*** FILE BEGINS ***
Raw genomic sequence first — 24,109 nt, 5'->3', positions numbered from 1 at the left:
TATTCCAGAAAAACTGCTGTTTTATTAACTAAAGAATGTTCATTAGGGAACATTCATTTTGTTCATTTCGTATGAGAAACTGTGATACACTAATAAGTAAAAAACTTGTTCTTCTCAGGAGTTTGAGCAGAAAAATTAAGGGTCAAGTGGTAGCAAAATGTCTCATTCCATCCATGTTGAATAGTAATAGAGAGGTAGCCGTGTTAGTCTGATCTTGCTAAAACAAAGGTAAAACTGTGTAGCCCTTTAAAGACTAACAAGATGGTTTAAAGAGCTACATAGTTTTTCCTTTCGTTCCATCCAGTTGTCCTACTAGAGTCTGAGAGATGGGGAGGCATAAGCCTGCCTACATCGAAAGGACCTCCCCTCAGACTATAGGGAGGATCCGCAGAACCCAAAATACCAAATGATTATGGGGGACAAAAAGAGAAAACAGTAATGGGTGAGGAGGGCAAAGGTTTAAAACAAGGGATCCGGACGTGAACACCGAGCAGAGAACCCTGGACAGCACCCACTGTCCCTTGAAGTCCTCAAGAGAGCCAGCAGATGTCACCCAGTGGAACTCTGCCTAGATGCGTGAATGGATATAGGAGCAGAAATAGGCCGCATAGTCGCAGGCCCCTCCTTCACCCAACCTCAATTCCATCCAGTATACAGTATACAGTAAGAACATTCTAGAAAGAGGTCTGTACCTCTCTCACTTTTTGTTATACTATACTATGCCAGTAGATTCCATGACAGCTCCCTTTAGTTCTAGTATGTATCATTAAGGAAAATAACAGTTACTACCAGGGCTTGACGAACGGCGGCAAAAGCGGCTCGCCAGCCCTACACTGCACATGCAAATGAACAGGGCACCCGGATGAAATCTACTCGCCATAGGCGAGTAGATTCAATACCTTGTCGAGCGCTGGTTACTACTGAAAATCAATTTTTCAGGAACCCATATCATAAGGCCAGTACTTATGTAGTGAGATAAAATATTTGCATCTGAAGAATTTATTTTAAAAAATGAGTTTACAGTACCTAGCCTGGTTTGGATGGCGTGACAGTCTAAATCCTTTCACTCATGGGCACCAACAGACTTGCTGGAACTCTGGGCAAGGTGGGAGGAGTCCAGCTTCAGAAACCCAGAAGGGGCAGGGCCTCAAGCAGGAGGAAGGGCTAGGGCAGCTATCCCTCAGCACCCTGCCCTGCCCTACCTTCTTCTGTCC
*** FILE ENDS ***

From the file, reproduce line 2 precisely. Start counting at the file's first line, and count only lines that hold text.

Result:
TATTCCAGAAAAACTGCTGTTTTATTAACTAAAGAATGTTCATTAGGGAACATTCATTTTGTTCATTTCGTATGAGAAACTGTGATACACTAATAAGTAAAAAACTTGTTCTTCTCAGGAGTTTGAGCAGAAAAATTAAGGGTCAAGTGGTAGCAAAATGTCTCATTCCATCCATGTTGAATAGTAATAGAGAGGTAGCCGTGTTAGTCTGATCTTGCTAAAACAAAGGTAAAACTGTGTAGCCCTTTAAAGACTAACAAGATGGTTTAAAGAGCTACATAGTTTTTCCTTTCGTTCCATCCAGTTGTCCTACTAGAGTCTGAGAGATGGGGAGGCATAAGCCTGCCTACATCGAAAGGACCTCCCCTCAGACTATAGGGAGGATCCGCAGAACCCAAAATACCAAATGATTATGGGGGACAAAAAGAGAAAACAGTAATGGGTGAGGAGGGCAAAGGTTTAAAACAAGGGATCCGGACGTGAACACCGAGCAGAGAACCCTGGACAGCACCCACTGTCCCTTGAAGTCCTCAAGAGAGCCAGCAGATGTCACCCAGTGGAACTCTGCCTAGATGCGTGAATGGATATAGGAGCAGAAATAGGCCGCATAGTCGCAGGCCCCTCCTTCACCCAACCTCAATTCCATCCAGTATACAGTATACAGTAAGAACATTCTAGAAAGAGGTCTGTACCTCTCTCACTTTTTGTTATACTATACTATGCCAGTAGATTCCATGACAGCTCCCTTTAGTTCTAGTATGTATCATTAAGGAAAATAACAGTTACTACCAGGGCTTGACGAACGGCGGCAAAAGCGGCTCGCCAGCCCTACACTGCACATGCAAATGAACAGGGCACCCGGATGAAATCTACTCGCCATAGGCGAGTAGATTCAATACCTTGTCGAGCGCTGGTTACTACTGAAAATCAATTTTTCAGGAACCCATATCATAAGGCCAGTACTTATGTAGTGAGATAAAATATTTGCATCTGAAGAATTTATTTTAAAAAATGAGTTTACAGTACCTAGCCTGGTTTGGATGGCGTGACAGTCTAAATCCTTTCACTCATGGGCACCAACAGACTTGCTGGAACTCTGGGCAAGGTGGGAGGAGTCCAGCTTCAGAAACCCAGAAGGGGCAGGGCCTCAAGCAGGAGGAAGGGCTAGGGCAGCTATCCCTCAGCACCCTGCCCTGCCCTACCTTCTTCTGTCC